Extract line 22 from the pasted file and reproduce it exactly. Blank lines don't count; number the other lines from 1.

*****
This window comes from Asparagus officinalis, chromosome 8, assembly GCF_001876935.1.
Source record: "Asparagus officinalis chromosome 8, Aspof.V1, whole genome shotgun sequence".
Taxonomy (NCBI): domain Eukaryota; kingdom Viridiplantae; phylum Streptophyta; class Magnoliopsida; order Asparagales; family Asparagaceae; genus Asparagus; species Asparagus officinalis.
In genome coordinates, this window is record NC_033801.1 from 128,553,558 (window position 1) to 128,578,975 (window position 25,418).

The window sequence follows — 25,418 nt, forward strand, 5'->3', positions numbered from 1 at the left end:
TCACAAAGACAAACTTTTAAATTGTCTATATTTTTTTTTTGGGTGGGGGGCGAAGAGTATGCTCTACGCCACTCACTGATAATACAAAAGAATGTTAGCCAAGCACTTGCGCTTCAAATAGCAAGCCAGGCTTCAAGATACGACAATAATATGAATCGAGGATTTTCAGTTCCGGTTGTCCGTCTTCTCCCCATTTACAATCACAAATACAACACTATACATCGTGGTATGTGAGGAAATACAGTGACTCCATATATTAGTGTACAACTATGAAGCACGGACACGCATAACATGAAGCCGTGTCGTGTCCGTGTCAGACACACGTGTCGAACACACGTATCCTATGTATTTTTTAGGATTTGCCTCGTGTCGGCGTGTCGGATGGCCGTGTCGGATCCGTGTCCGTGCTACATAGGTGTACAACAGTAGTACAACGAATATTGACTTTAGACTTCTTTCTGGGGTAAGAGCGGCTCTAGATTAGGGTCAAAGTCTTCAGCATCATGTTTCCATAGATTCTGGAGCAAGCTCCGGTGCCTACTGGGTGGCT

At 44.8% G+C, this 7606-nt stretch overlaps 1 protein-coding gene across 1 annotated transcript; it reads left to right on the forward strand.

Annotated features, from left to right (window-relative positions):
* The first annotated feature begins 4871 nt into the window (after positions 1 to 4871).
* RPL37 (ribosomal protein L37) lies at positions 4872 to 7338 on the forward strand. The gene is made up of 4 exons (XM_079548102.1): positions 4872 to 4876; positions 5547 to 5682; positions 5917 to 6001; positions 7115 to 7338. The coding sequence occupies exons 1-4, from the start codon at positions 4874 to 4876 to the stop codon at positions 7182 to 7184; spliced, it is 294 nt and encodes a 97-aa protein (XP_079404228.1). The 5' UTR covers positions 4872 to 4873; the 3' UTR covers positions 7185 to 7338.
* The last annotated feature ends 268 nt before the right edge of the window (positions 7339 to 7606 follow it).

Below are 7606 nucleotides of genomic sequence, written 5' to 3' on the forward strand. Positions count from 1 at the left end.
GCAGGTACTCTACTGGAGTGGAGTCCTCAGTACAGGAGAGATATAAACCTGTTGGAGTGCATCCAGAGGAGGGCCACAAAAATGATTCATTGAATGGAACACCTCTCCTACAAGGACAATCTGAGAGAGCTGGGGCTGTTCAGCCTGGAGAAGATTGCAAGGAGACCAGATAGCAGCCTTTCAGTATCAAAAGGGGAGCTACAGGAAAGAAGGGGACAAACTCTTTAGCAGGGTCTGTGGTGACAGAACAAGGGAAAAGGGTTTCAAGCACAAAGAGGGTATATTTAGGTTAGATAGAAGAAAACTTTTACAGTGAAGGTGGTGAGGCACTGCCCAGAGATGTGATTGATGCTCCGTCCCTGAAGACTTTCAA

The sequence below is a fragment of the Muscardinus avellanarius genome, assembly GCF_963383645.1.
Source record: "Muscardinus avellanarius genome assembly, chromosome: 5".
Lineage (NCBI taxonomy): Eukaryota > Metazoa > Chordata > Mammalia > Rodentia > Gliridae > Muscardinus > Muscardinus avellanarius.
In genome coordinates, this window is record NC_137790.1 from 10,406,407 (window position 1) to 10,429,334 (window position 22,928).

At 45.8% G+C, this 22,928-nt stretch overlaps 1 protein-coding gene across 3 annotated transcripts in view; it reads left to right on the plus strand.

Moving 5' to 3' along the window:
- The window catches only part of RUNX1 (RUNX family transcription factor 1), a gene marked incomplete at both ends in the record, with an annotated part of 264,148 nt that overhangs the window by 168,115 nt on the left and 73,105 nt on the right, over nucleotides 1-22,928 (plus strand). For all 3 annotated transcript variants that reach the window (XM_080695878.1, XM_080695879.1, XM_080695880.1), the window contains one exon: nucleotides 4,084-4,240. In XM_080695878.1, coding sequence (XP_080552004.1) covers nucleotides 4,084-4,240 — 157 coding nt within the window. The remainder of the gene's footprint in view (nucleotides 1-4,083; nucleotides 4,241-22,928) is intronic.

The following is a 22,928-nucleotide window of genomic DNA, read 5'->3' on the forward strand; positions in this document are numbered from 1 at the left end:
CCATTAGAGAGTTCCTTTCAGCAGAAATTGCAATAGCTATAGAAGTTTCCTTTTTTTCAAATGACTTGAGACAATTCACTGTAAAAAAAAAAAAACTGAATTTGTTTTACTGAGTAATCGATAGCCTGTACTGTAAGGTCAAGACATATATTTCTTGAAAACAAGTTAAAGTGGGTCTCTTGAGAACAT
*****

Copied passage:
CCATTAGAGAGTTCCTTTCAGCAGAAATTGCAATAGCTATAGAAGTTTCCTTTTTTTCAAATGACTTGAGACAATTCACTGTAAAAAAAAAAAAACTGAATTTGTTTTACTGAGTAATCGATAGCCTGTACTGTAAGGTCAAGACATATATTTCTTGAAAACAAGTTAAAGTGGGTCTCTTGAGAACAT